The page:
Almost a month has passed since the Freeport School District reopened, and its schools are now preparing to welcome more students back, with the Covid-19 infection rate remaining low in the village and Nassau County.
Initially, only students in kindergarten through first grade, as well as special-needs and English as a Second Language students, could attend in-person classes four days a week. All other students were split into two groups and had to alternate the days they could attend school, with Fridays serving as remote learning days for all.
Superintendent Kishore Kuncham said last week that students in second and fifth grades could go to school four days a week starting Oct. 13.
“We’ve had a smooth reopening for students and staff, and we believe that this next step will help our students’ development,” Kuncham said.
As the district was preparing to reopen in early September, he explained, it appeared that only a fraction of students would opt for the remote-only learning model —about 1,200 students district-wide. But by Sept. 25, that number had shot up to 2,800, about 41 percent of all district students.
With such a large portion of the student body electing for the remote-only model, there was available space in the schools to welcome more students who chose the hybrid model for in-person classes.
District officials said that second-graders were given priority to join the four-day, in-person school week, because they were the youngest. Fifth-graders were also chosen because they attend the Caroline G. Atkinson Intermediate School, and thus would not overcrowd the elementary schools.
School board Trustee Gabriella Castillo said she was happy to have her two daughters, a second-grader and fifth-grader, return four days a week. While remote learning was manageable for her family in the spring, when she and her husband worked from home and could help their children, keeping up with the hybrid model proved challenging with both parents back at work, Castillo said.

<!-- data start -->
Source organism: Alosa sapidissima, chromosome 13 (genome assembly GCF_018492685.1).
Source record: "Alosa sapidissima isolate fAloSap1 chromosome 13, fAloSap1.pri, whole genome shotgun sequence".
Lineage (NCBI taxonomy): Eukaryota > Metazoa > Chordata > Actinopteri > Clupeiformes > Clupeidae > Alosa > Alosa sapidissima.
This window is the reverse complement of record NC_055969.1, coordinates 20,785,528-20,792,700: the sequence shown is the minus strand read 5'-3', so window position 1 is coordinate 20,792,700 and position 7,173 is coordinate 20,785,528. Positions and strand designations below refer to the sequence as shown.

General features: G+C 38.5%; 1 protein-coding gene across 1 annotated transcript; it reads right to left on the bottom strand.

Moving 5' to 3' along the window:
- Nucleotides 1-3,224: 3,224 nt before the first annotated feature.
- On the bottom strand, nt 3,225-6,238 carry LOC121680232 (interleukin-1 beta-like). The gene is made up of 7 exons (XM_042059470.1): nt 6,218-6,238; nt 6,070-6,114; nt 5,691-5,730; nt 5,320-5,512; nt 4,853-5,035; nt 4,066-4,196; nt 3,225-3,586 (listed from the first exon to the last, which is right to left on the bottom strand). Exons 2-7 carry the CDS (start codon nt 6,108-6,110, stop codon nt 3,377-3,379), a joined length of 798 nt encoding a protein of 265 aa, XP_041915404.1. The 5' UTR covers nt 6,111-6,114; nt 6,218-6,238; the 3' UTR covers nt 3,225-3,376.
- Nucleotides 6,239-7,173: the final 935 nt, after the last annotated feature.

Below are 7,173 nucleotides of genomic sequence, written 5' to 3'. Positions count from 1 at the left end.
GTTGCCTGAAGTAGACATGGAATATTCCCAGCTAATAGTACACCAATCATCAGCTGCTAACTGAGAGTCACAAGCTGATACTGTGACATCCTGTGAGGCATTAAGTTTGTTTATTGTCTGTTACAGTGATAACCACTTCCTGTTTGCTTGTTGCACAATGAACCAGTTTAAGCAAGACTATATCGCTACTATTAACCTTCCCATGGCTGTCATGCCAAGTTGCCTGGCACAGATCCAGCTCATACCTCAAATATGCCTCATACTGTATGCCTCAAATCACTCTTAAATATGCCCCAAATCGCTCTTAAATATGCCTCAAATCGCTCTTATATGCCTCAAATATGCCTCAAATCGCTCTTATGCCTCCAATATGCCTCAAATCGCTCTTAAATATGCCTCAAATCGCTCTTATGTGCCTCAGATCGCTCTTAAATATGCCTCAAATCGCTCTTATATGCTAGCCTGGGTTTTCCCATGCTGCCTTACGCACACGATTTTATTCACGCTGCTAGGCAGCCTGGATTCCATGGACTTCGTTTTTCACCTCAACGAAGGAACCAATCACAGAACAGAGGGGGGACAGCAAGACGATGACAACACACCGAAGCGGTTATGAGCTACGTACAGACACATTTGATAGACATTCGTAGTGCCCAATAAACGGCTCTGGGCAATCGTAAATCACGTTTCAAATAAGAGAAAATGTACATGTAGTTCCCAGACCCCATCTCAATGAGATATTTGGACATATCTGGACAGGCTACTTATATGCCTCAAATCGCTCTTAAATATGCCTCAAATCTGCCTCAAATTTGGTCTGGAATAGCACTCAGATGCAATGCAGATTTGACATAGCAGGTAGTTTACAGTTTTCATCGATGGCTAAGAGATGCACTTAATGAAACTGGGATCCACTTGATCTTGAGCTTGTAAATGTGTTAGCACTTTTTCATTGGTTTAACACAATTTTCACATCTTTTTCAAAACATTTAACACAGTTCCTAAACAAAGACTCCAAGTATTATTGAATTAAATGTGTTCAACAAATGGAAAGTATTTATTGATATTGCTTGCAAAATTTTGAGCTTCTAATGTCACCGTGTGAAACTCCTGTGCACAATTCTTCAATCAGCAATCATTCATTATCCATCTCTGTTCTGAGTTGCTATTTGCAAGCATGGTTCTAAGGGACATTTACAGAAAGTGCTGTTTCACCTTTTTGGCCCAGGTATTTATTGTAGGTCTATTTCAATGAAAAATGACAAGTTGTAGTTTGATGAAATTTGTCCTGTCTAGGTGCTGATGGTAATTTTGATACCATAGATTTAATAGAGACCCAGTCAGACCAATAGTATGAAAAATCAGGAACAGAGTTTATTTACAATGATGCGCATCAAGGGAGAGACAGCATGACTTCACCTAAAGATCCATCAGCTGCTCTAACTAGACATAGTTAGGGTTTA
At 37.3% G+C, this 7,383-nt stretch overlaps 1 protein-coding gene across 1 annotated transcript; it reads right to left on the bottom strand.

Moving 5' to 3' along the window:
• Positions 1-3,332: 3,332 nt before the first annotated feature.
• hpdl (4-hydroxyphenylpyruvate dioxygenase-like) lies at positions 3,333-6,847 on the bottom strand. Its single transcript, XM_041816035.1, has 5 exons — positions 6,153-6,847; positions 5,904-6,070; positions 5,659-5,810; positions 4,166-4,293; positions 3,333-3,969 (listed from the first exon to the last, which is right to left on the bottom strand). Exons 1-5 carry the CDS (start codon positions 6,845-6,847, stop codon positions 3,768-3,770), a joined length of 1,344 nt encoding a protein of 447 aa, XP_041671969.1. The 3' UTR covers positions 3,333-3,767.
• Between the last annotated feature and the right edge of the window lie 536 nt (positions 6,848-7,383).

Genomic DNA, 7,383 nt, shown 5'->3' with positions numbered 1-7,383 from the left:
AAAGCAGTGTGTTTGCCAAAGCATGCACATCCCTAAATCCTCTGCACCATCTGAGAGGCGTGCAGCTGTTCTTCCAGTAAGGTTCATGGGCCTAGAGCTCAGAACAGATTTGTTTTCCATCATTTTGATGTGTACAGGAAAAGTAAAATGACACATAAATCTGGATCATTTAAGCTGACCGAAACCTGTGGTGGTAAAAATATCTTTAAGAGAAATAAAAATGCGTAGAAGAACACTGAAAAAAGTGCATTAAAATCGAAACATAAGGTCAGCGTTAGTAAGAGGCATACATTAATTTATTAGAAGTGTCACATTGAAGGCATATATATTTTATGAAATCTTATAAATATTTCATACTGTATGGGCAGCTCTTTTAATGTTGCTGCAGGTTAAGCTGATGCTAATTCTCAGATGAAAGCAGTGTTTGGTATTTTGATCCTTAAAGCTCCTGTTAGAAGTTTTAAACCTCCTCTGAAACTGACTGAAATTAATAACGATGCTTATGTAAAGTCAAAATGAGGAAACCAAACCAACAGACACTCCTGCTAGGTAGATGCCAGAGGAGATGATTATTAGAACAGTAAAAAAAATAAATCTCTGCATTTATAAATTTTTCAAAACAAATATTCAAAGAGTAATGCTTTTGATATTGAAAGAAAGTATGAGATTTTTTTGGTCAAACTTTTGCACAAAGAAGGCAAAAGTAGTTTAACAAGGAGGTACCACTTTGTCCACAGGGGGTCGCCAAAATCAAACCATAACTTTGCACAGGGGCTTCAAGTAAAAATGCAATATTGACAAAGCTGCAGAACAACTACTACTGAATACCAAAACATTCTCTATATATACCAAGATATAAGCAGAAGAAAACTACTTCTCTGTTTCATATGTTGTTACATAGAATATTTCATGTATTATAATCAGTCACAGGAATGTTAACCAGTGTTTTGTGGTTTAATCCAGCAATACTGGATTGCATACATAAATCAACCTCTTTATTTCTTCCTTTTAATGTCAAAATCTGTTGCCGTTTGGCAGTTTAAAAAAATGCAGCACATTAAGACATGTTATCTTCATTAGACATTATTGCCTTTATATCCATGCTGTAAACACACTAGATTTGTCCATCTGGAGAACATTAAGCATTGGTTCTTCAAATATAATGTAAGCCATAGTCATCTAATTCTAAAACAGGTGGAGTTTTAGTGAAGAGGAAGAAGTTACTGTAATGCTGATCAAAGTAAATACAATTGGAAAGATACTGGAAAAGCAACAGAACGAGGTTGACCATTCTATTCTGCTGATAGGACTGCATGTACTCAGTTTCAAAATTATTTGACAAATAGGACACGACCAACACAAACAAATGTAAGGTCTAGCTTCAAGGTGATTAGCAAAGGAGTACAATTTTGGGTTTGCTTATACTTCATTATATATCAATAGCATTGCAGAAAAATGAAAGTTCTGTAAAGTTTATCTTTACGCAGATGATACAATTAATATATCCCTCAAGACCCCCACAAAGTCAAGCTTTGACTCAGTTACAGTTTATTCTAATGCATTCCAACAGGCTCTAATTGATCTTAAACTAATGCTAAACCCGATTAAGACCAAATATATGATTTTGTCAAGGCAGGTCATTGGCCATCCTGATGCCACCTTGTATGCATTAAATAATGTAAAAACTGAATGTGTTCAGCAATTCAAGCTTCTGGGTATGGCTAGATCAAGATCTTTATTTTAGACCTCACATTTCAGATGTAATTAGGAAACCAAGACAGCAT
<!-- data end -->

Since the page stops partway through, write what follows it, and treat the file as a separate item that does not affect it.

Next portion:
“I was nervous when I first heard that they would be going back to school four days a week,” she said, “but after looking at the numbers and seeing my girls excited for it, I felt this was safe and the right move. It returns stability and normalcy to their lives.”
Kuncham added that the change would benefit not only the students attending the in-person classes, but also their remote-model classmates, because they would be able to take advantage of four days of learning with their peers.
Trustee Maria Jordan-Awalom was more reserved, as she kept her two children, an eighth-grader and a 10th-grader, at home. She acknowledged, however, that while she was worried about the ever-changing nature of the pandemic, the district had worked hard to keep students and staff safe.
Jordan-Awalom said the remote model was working well for her family, and if the Covid-19 infection were to continue to drop, she would reconsider allowing her children to take part in the hybrid model.
The district will continue to monitor Covid-19 cases in the district and the statewide infection rate as it continues with its reopening plans, officials said.
District officials urged students and staff to be mindful of their hygiene and the “MSW” motto, which stands for Masks, Social distancing and Washing hands, to combat the spread of the coronavirus.
Parents and guardians are urged to stick with their students’ current education model until the next marking period, when they can switch from remote to hybrid learning, or vice versa.
The Board of Education will hold its next meeting online on Sept. 9.
The district will also continue to host its Wellness and Health Family Series webinars in partnership with Cohen Children’s Medical Center.
The links will be posted on the district’s website at freeportschools.org.